An interesting American court ruling discusses whether the company hiQ Labs may legally scrape public LinkedIn profiles and sell analyses based on that information.

LinkedIn tries to portray this as an attack to its efforts to protect the privacy of its users. Some media seem to buy this line: Having a public profile just got more risky (the Independent); Is your boss checking up on you? Court rules software IS allowed to look for changes to your LinkedIn profile that suggest you’re quitting your job (Daily Mail).

It’s worthwhile to read the actual ruling. Judge Edward M. Chen pretty much trashes LinkedIn’s argument:

LinkedIn’s professed privacy concerns are somewhat undermined by the fact that LinkedIn allows other third-parties to access user data without its members’ knowledge or consent.

LinkedIn specifically refered to users who use the don’t broadcast feature, which prevents the site from notifying other users when these users make profile changes. hiQ could be violating these users’ privacy by informing their employers about profile changes, which may be an indication that they’re looking for another job.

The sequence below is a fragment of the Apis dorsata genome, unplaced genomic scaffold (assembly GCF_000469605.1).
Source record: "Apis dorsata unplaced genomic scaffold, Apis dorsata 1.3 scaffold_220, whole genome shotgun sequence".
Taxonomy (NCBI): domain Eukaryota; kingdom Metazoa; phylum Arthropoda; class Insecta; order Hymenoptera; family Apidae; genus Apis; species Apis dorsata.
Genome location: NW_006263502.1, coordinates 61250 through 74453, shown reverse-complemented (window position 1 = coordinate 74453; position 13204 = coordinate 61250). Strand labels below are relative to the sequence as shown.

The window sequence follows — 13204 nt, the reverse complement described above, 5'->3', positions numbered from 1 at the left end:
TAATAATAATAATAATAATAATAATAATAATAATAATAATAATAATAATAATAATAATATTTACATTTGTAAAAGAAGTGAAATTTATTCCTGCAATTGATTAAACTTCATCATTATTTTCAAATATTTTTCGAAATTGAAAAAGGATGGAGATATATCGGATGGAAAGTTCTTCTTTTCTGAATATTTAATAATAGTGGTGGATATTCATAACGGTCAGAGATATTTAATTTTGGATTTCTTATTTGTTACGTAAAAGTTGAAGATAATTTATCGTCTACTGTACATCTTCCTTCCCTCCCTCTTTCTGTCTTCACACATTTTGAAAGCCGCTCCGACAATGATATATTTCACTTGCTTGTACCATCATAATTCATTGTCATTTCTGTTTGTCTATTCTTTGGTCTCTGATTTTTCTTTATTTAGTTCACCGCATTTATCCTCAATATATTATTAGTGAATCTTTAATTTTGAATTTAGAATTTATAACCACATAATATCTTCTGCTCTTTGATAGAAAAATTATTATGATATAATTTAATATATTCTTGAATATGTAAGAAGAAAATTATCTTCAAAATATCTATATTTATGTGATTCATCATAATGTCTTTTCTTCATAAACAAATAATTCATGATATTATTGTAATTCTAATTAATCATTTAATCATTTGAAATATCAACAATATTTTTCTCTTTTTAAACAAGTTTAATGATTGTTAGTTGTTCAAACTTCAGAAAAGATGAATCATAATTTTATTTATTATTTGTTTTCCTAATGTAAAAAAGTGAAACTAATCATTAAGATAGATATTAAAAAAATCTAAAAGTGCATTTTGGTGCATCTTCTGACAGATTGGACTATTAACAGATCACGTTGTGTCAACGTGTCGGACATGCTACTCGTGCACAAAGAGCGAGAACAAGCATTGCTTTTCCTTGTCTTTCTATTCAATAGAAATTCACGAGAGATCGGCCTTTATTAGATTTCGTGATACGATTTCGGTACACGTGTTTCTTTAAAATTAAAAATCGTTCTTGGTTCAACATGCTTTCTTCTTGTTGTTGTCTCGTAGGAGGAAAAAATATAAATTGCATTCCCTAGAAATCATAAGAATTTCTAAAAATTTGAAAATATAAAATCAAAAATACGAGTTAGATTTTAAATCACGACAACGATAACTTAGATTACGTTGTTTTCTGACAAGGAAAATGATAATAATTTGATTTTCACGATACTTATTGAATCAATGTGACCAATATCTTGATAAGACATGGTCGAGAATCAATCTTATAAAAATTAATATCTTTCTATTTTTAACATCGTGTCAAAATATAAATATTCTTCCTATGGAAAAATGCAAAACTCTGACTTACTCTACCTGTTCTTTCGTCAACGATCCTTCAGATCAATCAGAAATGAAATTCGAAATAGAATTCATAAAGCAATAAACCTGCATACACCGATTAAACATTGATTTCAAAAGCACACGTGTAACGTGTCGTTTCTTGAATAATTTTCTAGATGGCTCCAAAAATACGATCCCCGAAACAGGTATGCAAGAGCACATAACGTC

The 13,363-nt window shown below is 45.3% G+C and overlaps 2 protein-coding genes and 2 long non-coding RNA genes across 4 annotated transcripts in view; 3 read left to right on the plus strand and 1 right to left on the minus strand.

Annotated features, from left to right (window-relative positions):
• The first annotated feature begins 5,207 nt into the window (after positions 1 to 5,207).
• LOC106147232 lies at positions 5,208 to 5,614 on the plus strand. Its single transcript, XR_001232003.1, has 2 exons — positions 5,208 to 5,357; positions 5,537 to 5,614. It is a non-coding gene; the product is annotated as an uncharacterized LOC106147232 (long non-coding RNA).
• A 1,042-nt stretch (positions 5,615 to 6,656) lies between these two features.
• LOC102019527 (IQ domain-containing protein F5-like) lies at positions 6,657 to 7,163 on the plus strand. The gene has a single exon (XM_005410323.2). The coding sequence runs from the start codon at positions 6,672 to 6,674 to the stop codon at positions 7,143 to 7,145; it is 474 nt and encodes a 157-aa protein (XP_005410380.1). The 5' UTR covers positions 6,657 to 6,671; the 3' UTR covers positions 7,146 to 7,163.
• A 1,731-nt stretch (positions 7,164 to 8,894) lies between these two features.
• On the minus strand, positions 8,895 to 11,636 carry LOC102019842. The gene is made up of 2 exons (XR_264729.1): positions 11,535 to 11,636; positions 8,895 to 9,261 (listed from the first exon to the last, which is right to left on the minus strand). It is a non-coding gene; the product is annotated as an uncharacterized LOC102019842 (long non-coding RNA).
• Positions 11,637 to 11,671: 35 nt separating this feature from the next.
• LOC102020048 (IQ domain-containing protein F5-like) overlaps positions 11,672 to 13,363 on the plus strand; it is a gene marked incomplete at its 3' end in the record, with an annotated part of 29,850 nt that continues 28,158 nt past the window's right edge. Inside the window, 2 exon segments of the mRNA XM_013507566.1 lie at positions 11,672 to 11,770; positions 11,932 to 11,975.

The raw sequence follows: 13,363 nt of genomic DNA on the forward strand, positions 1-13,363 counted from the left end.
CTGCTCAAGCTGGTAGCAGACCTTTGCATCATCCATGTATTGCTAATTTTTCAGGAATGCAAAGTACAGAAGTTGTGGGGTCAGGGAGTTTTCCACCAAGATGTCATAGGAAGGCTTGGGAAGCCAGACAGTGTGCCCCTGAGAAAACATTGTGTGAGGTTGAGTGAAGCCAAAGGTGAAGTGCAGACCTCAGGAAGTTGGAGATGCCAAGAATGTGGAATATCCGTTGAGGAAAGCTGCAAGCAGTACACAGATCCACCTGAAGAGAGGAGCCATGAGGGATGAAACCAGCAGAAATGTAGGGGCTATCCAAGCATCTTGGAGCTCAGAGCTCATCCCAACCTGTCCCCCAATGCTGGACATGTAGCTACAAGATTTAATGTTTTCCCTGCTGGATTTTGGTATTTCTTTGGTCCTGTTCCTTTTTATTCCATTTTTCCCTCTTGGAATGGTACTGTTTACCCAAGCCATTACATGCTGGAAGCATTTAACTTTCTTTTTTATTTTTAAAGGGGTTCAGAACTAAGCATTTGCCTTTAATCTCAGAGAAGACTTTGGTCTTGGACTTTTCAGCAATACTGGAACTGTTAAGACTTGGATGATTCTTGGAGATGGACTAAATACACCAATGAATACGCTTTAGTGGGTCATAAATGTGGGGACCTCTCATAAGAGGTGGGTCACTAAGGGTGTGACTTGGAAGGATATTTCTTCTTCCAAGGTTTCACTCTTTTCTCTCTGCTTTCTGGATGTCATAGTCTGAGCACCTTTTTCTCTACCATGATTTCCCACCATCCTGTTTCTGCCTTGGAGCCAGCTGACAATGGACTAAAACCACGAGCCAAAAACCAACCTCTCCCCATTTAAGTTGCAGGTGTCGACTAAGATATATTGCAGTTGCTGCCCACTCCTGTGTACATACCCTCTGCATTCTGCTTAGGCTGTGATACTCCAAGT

However, hiQ presented marketing materials from LinkedIn suggesting LinkedIn does exactly the same:

Indeed, these materials inform potential customers that when they ‘follow’ another user, «[f]rom now on, when they update their profile or celebrate a work anniversary, you‘ll receive an update on your homepage. And don‘t worry – they don‘t know you‘re following them.»

All in all, LinkedIn has credibility issues when it claims it’s protecting its users’ privacy. Perhaps what hiQ does is creepy, but not more creepy than what LinkedIn is doing itself. (It’s a bit reminiscent of Facebook, which limited access to user data through it’s public API, claiming it was protecting its users’ privacy.)